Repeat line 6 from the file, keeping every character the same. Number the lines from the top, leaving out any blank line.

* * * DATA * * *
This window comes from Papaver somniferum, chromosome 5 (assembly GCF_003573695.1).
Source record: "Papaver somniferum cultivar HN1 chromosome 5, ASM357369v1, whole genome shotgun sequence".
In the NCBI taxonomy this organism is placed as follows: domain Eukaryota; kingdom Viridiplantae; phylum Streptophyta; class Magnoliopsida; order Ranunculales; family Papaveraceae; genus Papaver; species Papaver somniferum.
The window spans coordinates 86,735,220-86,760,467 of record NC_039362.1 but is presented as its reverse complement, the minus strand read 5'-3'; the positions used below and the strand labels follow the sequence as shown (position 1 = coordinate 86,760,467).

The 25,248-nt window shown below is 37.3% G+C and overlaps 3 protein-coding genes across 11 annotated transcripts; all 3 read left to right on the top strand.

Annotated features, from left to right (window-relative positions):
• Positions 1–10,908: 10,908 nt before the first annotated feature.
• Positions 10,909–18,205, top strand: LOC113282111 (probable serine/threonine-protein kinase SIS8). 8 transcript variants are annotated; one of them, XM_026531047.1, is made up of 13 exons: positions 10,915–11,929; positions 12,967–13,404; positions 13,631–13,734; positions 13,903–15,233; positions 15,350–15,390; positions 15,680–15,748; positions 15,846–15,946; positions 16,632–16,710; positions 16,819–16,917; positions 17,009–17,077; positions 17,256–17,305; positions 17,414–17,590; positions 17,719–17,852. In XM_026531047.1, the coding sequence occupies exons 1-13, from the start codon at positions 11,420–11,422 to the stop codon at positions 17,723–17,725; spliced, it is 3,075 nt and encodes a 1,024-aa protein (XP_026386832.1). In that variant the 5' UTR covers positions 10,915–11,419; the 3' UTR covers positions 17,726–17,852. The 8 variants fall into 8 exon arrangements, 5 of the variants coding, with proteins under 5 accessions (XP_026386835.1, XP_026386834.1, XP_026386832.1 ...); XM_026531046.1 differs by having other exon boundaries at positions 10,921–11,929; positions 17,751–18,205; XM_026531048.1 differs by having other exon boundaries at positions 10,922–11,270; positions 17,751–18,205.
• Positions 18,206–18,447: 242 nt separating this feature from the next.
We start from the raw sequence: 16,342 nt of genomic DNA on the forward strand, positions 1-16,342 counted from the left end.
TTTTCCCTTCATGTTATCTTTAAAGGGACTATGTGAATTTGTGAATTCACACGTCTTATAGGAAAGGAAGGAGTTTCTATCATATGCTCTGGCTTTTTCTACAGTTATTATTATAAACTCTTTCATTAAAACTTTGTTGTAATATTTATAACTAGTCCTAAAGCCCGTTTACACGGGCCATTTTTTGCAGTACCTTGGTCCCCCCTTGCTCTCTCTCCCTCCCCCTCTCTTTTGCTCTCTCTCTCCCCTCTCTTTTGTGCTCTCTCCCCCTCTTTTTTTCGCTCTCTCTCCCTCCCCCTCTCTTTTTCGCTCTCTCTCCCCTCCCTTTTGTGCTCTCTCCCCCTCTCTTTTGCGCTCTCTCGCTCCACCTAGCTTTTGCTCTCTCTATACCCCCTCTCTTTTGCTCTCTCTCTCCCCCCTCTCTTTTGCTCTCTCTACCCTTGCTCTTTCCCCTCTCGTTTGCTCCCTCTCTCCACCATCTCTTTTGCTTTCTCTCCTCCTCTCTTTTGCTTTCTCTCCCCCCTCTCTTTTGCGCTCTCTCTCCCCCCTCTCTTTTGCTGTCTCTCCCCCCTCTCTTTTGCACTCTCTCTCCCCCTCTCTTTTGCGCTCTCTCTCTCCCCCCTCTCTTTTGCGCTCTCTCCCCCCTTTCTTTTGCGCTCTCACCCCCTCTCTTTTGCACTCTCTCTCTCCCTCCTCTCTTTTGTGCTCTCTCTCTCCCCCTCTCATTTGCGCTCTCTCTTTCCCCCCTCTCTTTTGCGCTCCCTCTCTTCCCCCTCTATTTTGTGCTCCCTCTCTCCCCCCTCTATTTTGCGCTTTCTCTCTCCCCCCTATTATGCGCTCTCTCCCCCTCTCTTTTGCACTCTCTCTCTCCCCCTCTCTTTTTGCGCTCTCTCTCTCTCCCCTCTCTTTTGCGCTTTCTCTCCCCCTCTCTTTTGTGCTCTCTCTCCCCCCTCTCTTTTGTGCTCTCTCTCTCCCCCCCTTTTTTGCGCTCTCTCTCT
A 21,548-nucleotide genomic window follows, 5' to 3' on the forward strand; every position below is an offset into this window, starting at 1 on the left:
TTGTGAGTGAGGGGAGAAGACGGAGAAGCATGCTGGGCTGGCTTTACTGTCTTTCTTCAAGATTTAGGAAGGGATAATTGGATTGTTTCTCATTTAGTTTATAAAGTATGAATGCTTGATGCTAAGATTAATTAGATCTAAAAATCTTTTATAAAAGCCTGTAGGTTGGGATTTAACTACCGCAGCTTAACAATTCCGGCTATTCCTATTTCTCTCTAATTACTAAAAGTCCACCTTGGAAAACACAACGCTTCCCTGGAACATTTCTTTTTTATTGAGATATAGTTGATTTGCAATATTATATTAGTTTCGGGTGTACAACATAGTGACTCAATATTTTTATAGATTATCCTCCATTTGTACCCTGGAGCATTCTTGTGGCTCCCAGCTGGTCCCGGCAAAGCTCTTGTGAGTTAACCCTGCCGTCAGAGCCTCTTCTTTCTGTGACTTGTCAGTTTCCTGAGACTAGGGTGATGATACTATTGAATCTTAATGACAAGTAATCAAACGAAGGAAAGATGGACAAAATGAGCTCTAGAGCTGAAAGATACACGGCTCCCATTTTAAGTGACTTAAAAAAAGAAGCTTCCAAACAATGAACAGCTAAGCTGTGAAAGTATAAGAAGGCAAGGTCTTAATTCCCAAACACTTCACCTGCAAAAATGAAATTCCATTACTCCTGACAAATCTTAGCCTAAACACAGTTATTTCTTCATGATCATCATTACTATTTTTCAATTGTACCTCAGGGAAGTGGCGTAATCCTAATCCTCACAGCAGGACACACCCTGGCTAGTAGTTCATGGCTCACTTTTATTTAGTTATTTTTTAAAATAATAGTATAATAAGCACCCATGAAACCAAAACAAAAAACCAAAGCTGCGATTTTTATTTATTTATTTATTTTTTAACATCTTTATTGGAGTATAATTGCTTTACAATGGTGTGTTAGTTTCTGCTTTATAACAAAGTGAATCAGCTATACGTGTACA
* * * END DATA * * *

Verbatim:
Annotated features, from left to right (window-relative positions):